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implore them to observe and ponder the unmistakable signs of the times. There are deep-thinking, moderate-minded men, who are of opinion, that unless, almost immediately, bold and masterly measures of organic reform be introduced and carried -measures avowedly intended to give a full and fair share of electoral power to the great masses of the people—the venerable form and much-lauded structure of our constitution will be endangered, if not destroyed. The people are a queen-loving people; and they have no malign prejudice against lords, if they can but have, along with them, their rightful share of liberty, and political influence, and power. They have as regards ecclesiastical matters, been for some time past slumbering, but now that they have clearly found out, to their actual annoyance, what is the real character of priestism, whether in or out of the English Established Church, they are thoroughly awake, upon their feet, erect, and ready for most effective resistance. We hope this will be wisely made, and that it will leave uninjured, with regard to our Roman Catholic fellow-subjects, the ever-sacred principle of religious liberty. They who have most reason to complain of the Pope and the new Thomas d Becket, are, as we think, the numerous loyal subjects of her Majesty—the Roman Catholic laity. What is now taking place among this mighty people, in vindication-as they consider itof our national liberty and independence, against a prideful power that is acting as a foreign political foe, may be but a fearful foreshadowing of what the nation will feel and do, when it has thoroughly discovered and felt the full effect of an oligarchical government by 'artifice.'
ART. VIII.-1. Letters Apostolical of Pope Pius the Ninth, establish
ing the Episcopal Hierarchy in England. London. 1850. 2. The Pastoral of His Eminence the Cardinal Archbishop of West
minster. London. 1850. 3. Charge delivered in St. Paul's Cathedral, on the 2nd of November, 1850,
by the Lord Bishop of London, at his Sixth Visitation of the Clergy
of the Diocese. London. 1850. 4. The Roar of the Lion. A Discourse in reference to the recent Mea
sure of the Church of Rome. By A. J. Morris. London : Ward
and Co. 1850. 5. No Popery! The Cry Examined. By Edward Swaine. Fifth
Edition. Jackson and Walford. 1850. 6. The Dissenters and the Papacy. By Thomas Binney. 7. Sacramental Religion subversive of Vital Christianity. Two Ser
mons, preached at Bloomsbury Chapel, on Sunday, Nov. 3, 1850.
By the Rev. William Brock. London: H. K. Lewis. 8. The Romish Hierarchy in England. A Sermon, preached at Devon
shire-square Chapel, on the 3rd of November, 1850. By the Rev.
John Howard Hinton, M.A. London: Houlston and Stoneman. 9. The Pope and the Prelates. By Edward Miall. Seventieth Thousand. 10. An Appeal to the Reason and Good Feeling of the English People,
on the Subject of the Catholic Hierarchy. By Cardinal Wiseman.
London : Richardson and Son. 1850. 11. Romish Sacraments and the Confessional, as taught and practised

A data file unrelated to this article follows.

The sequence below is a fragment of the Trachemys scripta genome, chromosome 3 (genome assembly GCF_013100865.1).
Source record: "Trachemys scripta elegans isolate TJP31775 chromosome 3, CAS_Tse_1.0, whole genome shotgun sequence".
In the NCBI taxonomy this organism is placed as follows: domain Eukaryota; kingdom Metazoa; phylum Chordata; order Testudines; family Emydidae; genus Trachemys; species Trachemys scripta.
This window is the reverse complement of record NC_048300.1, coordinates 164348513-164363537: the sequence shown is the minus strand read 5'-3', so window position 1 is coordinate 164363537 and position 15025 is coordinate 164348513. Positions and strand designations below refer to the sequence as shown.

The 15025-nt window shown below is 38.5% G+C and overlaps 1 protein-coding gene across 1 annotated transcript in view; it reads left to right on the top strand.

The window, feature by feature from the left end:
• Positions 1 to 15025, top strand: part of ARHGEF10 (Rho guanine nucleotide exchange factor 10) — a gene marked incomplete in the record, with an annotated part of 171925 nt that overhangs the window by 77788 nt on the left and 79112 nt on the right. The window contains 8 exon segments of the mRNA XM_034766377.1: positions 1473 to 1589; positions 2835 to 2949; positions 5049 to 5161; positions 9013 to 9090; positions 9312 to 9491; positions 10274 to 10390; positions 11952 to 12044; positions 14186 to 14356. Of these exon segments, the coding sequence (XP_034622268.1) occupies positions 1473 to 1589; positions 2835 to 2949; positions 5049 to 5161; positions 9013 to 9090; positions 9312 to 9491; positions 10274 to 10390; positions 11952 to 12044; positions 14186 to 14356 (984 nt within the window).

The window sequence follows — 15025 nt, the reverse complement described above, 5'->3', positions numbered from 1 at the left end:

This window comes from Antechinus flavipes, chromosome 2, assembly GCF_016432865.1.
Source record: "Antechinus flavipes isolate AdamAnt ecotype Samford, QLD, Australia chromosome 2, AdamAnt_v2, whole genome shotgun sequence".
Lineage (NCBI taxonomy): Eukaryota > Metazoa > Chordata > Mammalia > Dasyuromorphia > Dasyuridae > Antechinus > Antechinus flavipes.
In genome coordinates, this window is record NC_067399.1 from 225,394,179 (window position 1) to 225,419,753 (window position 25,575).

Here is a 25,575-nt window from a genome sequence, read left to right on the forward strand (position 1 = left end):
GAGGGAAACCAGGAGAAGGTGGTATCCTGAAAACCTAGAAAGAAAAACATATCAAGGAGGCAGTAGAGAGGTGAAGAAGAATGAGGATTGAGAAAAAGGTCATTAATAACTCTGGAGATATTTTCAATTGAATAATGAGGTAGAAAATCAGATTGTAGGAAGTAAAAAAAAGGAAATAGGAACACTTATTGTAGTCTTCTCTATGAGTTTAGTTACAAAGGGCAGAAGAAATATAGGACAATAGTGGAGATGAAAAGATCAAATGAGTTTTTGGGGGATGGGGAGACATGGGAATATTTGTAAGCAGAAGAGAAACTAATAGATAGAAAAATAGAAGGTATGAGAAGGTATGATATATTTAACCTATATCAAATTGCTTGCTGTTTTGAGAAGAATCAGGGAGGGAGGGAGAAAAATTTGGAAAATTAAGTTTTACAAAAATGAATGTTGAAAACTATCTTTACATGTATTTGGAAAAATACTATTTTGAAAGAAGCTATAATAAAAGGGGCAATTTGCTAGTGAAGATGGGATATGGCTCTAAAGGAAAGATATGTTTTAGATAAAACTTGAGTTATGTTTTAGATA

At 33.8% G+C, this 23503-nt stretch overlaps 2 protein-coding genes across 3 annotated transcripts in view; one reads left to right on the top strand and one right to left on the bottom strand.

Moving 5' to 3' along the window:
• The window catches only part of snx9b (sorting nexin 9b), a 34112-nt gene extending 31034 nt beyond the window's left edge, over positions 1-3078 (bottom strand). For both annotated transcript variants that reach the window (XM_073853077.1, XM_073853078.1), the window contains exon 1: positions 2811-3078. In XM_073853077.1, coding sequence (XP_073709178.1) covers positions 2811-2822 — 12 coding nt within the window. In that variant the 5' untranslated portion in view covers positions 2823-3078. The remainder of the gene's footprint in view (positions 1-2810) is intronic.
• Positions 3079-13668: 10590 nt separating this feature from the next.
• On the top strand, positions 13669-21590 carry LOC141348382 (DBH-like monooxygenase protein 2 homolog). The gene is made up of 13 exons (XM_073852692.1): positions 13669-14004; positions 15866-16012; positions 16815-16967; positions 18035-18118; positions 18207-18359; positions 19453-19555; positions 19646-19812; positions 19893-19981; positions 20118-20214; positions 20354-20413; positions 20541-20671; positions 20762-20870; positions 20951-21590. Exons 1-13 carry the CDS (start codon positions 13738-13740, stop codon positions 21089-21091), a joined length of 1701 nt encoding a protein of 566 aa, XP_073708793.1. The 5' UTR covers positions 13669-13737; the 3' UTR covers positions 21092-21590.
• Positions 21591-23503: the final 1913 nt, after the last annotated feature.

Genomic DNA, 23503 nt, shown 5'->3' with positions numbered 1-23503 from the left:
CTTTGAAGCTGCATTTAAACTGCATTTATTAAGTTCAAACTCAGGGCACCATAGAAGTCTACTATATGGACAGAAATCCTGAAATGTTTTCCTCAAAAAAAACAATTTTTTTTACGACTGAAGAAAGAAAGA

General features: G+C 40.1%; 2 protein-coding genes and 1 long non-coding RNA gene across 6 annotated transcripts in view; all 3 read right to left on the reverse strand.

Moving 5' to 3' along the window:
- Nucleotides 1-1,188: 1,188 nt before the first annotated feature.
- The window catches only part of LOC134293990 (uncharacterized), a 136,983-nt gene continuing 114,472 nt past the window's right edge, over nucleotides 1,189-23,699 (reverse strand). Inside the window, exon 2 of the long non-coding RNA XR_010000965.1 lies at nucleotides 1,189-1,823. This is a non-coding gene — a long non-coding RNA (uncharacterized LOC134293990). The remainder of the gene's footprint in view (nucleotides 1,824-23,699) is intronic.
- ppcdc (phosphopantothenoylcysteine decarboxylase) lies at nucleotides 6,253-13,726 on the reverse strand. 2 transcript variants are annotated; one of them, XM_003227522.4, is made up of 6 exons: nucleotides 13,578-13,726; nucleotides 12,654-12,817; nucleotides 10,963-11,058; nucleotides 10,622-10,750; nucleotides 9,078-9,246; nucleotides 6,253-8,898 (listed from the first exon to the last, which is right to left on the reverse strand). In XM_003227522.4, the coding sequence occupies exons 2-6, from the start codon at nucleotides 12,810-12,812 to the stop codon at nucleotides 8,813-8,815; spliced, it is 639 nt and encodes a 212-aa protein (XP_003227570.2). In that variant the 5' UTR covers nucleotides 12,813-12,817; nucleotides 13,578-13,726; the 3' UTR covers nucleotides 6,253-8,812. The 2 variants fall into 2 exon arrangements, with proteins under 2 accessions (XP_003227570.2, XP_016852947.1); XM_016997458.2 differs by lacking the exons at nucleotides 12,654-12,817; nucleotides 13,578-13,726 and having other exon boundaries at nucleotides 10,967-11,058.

in the English Church, and the Duty of the Church at the present Crisis. Two Sermons. By the Rev. H. Hughes, M.A., Perpetual Curate of All Saints, St. Pancras. London: F. and J. Rivington. 1850.
THERE occur in the history of nations certain critical epochs, the right understanding and use of which inaugurate a fresh and a higher career, while their misinterpretation and neglect has ever entailed the ruin foretold to those who have not known the day of their visitation. Such an epoch was that of the Reformation in the sixteenth century. The crimes of Papal Christendom had become so flagrant and so universal, as to cry to heaven for vengeance and to all mankind for their extirpation. Amidst those darkest ages that preceded the dawn, the habitual practices of the Papacy and the clergy were such as the pen of history itself seems to shrink from recording. They resembled less the ordinary depravity of man than the malignity of hell itself—the riot of a trinity of fiends, Moloch and Mammon, and a nameless and shapeless horror, the demon of maddened lust. To the use that was made of that cpoch, when the intellect and the moral sense of men seemed to awake together from the torpor of ages, we owe all the civilization, all the liberty, and all the true religion existing in the world.
From that date commenced the operation of a series of new causes, which have at length precipitated another crisis scarcely less important than the first. Not only has the Papacy, the arch-enemy of religious freedom, mortally smitten, but not entirely subdued, aimed its shafts, as it retreated, against its invaders, but the self-same causes which had for so many ages enthroned the 'man of sin’ were still in operation, though in the bosom of a purer church. The standing evidence of the fall of man, the irreparable reproach' of his intellect and his heart, has evermore been the sin of idolatry. For this, no shapeless logs and no grotesque images are necessary. Its essential virus consists in that debasing tendency to materialize spiritual things under the influence of which anything is interposed between the Creator and the worshipping mind of the creature ;-an obstacle which, from the very constitution of the human mind, soon becomes the substitute for the greater but remoter object. In the lowest condition of human society, the grandest phenomena of nature or the most rudimental productions of art furnish that substitute. But as the progress of civilization multiplies the phases of character and the objects of taste and pursuit, the aspects of this idolatry become proportionately varied. Still whether the substituted creature be the reptile of Egypt or the monster of the East, the virgin, the angel, or the saint, the eucharistic element or the laver of baptism, or even the ideal chain of pontifical succession, and the equally ideal influence transmitted along it; in each and all cases, the substitution itself is destructive of all religion, both in its theory and its operation; and that antagonism is perhaps less malignant in the coarser forms of barbarism than in the more soul-pervading refinement of modern superstition.